I have done a fair amount of investigation and it seems that the problem may be due to the firmware (according to Motorola). Which leads me to the question "Why didn't Comcast distribute them with the most current firmware?!"

I will update this thread after tomorrow's "intervention".
-Rodney
 

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Many of the cable companies are running scared now that Verizon is offering fiber optic service is some areas. In order to compete, cable companies are upgrading the cable plant and network equipment and this sometimes causes certain modems to quit working and/or to become intermittent and unstable. Many cable companies can upload firmware over the network, but this is usually for modems the cable company directly supports.

Your levels look pretty good, nothing sticks out as an issue. If the modem is dropping in and out, I would rule out any of your equipment. If the modem is unstable, it has nothing to do with your network equipment.

The Motorola SB5120 is a pretty solid and up to date modem. If you are the only person with a problem in your area, you probably have some form of signal impairment in the form of a non-linearity, interference, noise ingress, intermod, or a line amplifier that is phase unstable or taking phase hits. The problem may actually be on the return path and the modem may not be able to respond correctly back to the head end!

The smartest thing Comcast could do is bring you a "known good" modem that works solidly on their network at a different location and connected it to your house drop and see what happens.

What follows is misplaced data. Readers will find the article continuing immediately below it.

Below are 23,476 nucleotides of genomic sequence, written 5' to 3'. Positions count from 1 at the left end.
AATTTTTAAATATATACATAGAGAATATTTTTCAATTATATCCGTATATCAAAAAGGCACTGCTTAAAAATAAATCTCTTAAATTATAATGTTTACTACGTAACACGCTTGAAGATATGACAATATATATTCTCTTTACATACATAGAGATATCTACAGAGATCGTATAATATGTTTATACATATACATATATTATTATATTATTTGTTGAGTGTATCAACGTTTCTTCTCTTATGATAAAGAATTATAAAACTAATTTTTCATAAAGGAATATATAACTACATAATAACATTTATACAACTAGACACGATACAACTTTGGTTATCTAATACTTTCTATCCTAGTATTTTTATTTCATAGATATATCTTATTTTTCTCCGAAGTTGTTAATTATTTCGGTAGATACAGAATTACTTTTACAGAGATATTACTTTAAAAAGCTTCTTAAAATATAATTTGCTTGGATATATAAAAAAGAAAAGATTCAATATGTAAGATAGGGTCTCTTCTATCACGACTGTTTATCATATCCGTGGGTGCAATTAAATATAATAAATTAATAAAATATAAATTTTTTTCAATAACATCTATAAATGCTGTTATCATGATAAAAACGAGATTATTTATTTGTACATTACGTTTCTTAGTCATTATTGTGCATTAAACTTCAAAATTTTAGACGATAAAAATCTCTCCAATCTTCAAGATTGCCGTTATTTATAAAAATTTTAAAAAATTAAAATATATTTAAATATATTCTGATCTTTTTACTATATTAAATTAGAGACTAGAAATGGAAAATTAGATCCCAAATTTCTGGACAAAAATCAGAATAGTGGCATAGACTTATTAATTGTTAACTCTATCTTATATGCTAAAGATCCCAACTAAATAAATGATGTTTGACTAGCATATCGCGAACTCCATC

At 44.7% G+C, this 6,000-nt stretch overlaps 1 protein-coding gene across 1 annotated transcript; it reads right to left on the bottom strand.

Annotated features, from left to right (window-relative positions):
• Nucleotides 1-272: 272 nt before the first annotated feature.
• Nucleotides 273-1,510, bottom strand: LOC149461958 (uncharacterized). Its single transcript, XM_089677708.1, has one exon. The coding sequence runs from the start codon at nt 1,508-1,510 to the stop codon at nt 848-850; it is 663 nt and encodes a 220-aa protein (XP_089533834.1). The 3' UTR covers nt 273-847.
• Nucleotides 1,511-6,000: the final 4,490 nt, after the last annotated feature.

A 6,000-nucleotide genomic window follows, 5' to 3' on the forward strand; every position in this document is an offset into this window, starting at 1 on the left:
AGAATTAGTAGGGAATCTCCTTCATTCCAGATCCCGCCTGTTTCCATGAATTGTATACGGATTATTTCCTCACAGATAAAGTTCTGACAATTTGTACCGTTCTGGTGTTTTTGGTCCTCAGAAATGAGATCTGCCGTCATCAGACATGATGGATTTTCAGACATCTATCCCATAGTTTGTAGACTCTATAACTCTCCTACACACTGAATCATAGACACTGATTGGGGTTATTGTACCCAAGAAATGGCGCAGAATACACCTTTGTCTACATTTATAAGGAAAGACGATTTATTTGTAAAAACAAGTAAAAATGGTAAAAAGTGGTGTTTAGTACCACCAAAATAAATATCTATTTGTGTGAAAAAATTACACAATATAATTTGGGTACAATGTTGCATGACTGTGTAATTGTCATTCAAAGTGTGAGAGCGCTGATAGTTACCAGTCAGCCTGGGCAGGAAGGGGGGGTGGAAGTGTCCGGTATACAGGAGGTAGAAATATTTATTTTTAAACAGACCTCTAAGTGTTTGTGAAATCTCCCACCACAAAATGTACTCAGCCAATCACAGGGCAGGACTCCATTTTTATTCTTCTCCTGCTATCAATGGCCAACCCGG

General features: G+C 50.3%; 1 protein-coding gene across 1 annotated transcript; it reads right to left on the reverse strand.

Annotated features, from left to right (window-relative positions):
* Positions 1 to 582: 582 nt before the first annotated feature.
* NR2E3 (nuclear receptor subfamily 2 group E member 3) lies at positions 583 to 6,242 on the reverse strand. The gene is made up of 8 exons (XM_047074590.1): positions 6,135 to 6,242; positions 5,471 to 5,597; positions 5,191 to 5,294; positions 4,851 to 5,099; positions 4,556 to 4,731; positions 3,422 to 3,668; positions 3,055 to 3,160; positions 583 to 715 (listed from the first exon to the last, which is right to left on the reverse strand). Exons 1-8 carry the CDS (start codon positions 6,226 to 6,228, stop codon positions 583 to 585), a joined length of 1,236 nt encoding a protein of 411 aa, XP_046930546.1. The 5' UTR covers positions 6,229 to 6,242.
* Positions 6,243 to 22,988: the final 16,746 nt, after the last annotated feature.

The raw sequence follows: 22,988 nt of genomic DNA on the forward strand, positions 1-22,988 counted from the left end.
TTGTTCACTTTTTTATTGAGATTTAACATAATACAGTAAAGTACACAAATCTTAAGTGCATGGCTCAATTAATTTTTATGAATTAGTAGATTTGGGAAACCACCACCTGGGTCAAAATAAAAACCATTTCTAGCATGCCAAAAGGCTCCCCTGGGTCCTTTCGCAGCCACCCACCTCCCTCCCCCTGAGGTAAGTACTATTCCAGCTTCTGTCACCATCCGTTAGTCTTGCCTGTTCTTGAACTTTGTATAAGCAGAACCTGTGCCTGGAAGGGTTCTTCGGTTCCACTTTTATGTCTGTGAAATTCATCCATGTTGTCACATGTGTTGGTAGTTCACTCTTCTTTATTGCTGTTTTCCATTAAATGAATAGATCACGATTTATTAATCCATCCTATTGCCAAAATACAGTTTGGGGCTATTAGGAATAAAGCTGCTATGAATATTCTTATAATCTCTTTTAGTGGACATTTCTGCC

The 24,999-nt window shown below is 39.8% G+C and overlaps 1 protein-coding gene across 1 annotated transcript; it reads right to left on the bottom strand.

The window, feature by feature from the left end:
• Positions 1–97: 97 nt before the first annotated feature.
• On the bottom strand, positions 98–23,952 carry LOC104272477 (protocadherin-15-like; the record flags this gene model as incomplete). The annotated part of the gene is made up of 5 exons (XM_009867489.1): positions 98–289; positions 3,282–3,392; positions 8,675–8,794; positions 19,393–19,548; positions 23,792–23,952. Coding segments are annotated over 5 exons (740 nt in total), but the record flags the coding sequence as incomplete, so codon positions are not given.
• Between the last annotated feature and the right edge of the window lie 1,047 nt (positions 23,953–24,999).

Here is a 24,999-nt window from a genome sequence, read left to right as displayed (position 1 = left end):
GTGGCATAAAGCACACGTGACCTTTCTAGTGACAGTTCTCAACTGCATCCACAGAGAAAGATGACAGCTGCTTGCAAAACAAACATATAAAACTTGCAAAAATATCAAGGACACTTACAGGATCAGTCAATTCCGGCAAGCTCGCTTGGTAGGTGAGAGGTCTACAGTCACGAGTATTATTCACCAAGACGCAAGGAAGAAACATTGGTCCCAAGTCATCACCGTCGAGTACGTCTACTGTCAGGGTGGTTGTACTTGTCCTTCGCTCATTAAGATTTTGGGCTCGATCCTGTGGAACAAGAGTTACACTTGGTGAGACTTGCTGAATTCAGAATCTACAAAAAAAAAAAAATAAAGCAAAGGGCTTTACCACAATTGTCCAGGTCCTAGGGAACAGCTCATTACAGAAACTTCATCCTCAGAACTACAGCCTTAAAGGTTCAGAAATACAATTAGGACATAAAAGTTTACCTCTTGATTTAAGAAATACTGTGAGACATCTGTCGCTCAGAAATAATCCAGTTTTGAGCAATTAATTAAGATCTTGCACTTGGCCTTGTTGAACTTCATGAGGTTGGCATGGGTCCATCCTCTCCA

JamesO
 

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Discussion Starter #7 (Edited)
Well not one but two Comcast techs were out today. They gave me a new modem (#5 if anyone is keeping count!) which had the newest firmware. Lo and behold, no more T4 timeouts!! So they must have heeded your suggestion:
JamesO said:
The smartest thing Comcast could do is bring you a "known good" modem that works solidly on their network at a different location and connected it to your house drop and see what happens.
Anyway, now they are addressing another problem in my area that affects not only me but everyone on my node. There is a T3 error which everyone in my neighborhood is having. I don't lose connection now and neither do my neighbors, but we receive slow repsonse to internet requests due to "noise on the line" as they put it. Here is the error:
2005-10-22 20:46:48 3-Critical R005.0 Started Unicast Maintenance Ranging - No Response received - T3 time-out